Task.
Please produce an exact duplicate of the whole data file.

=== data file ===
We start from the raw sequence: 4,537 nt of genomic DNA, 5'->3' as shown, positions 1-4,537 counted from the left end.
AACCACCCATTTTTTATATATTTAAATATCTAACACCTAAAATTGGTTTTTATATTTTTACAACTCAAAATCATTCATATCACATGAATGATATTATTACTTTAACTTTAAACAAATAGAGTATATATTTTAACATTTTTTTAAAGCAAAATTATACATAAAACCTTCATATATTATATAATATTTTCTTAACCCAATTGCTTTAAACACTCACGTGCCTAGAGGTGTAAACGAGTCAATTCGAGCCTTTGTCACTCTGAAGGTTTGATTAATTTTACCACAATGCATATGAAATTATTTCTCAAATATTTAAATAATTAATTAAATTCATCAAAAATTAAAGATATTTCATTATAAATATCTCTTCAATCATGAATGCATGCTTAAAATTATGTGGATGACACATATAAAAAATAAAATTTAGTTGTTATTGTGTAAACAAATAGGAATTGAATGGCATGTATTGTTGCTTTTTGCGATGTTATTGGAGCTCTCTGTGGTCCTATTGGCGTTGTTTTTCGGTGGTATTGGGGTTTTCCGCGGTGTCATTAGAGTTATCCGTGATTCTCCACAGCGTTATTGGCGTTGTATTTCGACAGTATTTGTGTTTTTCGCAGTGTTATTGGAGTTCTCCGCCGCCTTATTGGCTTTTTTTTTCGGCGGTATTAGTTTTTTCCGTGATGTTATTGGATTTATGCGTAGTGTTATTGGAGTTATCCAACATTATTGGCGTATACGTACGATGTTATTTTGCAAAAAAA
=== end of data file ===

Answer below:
We start from the raw sequence: 4,537 nt of genomic DNA, 5'->3' as shown, positions 1-4,537 counted from the left end.
AACCACCCATTTTTTATATATTTAAATATCTAACACCTAAAATTGGTTTTTATATTTTTACAACTCAAAATCATTCATATCACATGAATGATATTATTACTTTAACTTTAAACAAATAGAGTATATATTTTAACATTTTTTTAAAGCAAAATTATACATAAAACCTTCATATATTATATAATATTTTCTTAACCCAATTGCTTTAAACACTCACGTGCCTAGAGGTGTAAACGAGTCAATTCGAGCCTTTGTCACTCTGAAGGTTTGATTAATTTTACCACAATGCATATGAAATTATTTCTCAAATATTTAAATAATTAATTAAATTCATCAAAAATTAAAGATATTTCATTATAAATATCTCTTCAATCATGAATGCATGCTTAAAATTATGTGGATGACACATATAAAAAATAAAATTTAGTTGTTATTGTGTAAACAAATAGGAATTGAATGGCATGTATTGTTGCTTTTTGCGATGTTATTGGAGCTCTCTGTGGTCCTATTGGCGTTGTTTTTCGGTGGTATTGGGGTTTTCCGCGGTGTCATTAGAGTTATCCGTGATTCTCCACAGCGTTATTGGCGTTGTATTTCGACAGTATTTGTGTTTTTCGCAGTGTTATTGGAGTTCTCCGCCGCCTTATTGGCTTTTTTTTTCGGCGGTATTAGTTTTTTCCGTGATGTTATTGGATTTATGCGTAGTGTTATTGGAGTTATCCAACATTATTGGCGTATACGTACGATGTTATTTTGCAAAAAAA